Decisions – IOU: thieves, debt, and general worthlessness

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When you give someone money in the belief you’re investing in a business, and later come to the conclusion that you’re not going to get your money back, you may have a deductible loss for tax purposes. Tax treatments for claiming your loss include a theft loss, a bad debt, or a worthless security.

The treatment that applies affects how you can claim the deduction. For example, theft losses are an itemized deduction. Bad debt can be deductible against ordinary income if the loss is business related, or treated as a short-term capital loss when the loss is nonbusiness. Worthless securities that are capital assets can be a capital loss; non-capital assets result in an ordinary loss. For all three, you must have no reasonable chance of recovery.

In T.C. Memo. 2016-46 (Riley), the taxpayer paid $1.3 million to a neighbor over the course of five years from 2003 through 2008, in the belief that she was investing in his technology company. Her neighbor told her that he had received a patent for a technology device and was seeking investors for his company.

The taxpayer made some payments to her neighbor personally, rather than his company, because he told her to do so. She took out an equity line of credit against her house to make some payments, and made others with distributions from an IRA she had received in her divorce. She received promissory notes for approximately $800,000 of the payments. For others she got nothing tangible.

In 2008, the taxpayer began to suspect her neighbor had stolen her money. She testified in court that he made home improvements, bought a Mercedes, and began to wear nicer clothes.

When she filed her 2008 federal income tax return, the taxpayer reported as income the amounts she had withdrawn from her IRA to give to her neighbor, resulting in tax due of approximately $430,000. Because she didn’t pay the tax due, the IRS filed a federal tax lien against her in 2010.

In 2010, the taxpayer hired an attorney who sent her neighbor a letter requesting repayment, and she notified the FBI, who declined to pursue the case. A separate law firm agreed to take on her case on a contingency basis, but the taxpayer did not want to pay the $10,000 the firm requested up-front to cover costs.

The taxpayer reported the $1.3 million she had given her neighbor as a theft loss on her 2010 tax return. The loss created a carryback that she used to file an amended return for 2008 to reduce her tax for that year.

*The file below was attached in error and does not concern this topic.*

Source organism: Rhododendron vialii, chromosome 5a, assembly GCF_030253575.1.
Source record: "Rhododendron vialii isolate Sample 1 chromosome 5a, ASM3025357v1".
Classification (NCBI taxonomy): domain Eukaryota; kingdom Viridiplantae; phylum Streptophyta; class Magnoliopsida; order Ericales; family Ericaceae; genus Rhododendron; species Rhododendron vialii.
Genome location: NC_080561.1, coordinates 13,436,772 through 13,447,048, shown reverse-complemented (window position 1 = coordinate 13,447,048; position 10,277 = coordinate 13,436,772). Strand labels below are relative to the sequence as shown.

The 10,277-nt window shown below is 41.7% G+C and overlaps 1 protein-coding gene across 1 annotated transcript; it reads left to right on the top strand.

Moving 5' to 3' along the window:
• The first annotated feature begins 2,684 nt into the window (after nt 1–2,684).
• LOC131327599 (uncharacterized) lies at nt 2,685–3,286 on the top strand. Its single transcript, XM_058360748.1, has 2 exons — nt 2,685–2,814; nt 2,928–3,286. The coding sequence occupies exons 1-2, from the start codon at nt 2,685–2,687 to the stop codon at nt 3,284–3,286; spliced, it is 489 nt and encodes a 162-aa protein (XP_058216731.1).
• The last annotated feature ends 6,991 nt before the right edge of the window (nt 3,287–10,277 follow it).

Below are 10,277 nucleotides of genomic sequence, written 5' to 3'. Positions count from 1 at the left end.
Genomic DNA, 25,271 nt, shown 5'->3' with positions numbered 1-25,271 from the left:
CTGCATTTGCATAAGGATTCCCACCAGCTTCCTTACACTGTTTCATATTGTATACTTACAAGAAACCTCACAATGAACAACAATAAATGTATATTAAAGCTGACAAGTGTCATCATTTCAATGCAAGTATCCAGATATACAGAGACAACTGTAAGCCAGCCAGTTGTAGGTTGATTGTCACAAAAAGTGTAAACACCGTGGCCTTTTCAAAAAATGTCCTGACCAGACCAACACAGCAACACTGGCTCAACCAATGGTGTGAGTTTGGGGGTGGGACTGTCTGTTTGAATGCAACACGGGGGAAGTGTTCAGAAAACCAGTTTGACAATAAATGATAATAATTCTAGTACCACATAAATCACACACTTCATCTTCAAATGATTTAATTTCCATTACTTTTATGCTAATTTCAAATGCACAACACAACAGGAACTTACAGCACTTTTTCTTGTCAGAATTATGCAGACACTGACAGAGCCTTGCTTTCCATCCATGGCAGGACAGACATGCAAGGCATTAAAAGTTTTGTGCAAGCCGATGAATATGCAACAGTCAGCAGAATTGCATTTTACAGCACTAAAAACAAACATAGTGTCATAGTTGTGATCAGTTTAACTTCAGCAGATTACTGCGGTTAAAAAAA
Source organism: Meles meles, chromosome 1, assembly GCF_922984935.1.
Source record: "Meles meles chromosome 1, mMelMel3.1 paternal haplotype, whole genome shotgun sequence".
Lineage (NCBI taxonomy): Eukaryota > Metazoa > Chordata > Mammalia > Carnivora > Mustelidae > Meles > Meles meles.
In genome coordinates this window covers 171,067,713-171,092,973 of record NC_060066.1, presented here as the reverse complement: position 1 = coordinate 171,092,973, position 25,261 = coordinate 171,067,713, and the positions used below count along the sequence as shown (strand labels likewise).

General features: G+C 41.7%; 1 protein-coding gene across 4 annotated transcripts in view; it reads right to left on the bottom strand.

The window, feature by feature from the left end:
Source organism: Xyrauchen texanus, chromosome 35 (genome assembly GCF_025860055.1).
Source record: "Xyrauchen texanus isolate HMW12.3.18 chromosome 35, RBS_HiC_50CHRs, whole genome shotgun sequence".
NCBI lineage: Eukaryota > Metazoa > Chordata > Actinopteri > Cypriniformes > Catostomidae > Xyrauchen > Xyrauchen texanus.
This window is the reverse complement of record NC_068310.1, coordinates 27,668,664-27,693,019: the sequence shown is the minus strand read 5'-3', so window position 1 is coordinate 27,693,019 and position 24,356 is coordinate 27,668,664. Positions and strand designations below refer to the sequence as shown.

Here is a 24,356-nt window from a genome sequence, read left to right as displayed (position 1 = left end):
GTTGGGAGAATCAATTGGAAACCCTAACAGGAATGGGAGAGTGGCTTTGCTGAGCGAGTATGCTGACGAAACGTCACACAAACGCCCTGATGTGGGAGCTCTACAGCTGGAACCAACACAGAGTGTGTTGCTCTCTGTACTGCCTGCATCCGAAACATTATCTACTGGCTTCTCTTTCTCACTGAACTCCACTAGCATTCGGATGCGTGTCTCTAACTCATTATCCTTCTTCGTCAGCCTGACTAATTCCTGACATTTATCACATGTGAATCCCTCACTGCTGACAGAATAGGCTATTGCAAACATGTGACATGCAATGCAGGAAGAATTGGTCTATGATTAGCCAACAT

The IRS said the taxpayer failed to establish that she was eligible for a theft, bad debt, or worthless security loss.

Theft Loss

The court said that to claim a theft loss deduction, the taxpayer had to prove that a theft occurred under the law of the jurisdiction where the loss occurred (California in this case), the amount of that loss, and the year in which she discovered the loss. To claim a theft loss deduction for a particular year, the taxpayer had to discover the loss in that year and show she had no reasonable prospect of recovery.

The taxpayer says her neighbor committed theft by false pretenses under California law. (The elements of theft by false pretenses under California law are a false representation, made with intent to defraud, that causes the owner of property to part with it in reliance on the false representation.)

The taxpayer did not subpoena her neighbor and presented no evidence of his statements or his state of mind other than her testimony. During the trial, the taxpayer said she and her neighbor remained in contact, and that her neighbor stated he wants to return her money to her.

The IRS says the taxpayer cannot use hearsay statements to prove false representation or intent.

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Bad Debt Loss

The court said that to claim a bad debt loss, the taxpayer had to show the debt became totally worthless in the year of the claim and that she had no reasonable chance of recovery.

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Worthless Security Loss

The court said that to claim a worthless security deduction, the security had to be actually worthless, with no recognizable value, and the taxpayer had to show there was no reasonable chance of recovery.

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Note: Taxing Lessons provides a summarized version of sometimes lengthy court decisions. The full case may include facts and issues not presented here. Please use the link provided in the post to read the entire case.

This information should not be considered legal, investment or tax advice. Taxing Lessons and Top Drawer Ink Corp. do not provide legal, investment or tax advice. Always consult your legal, investment and/or tax advisor regarding your personal situation.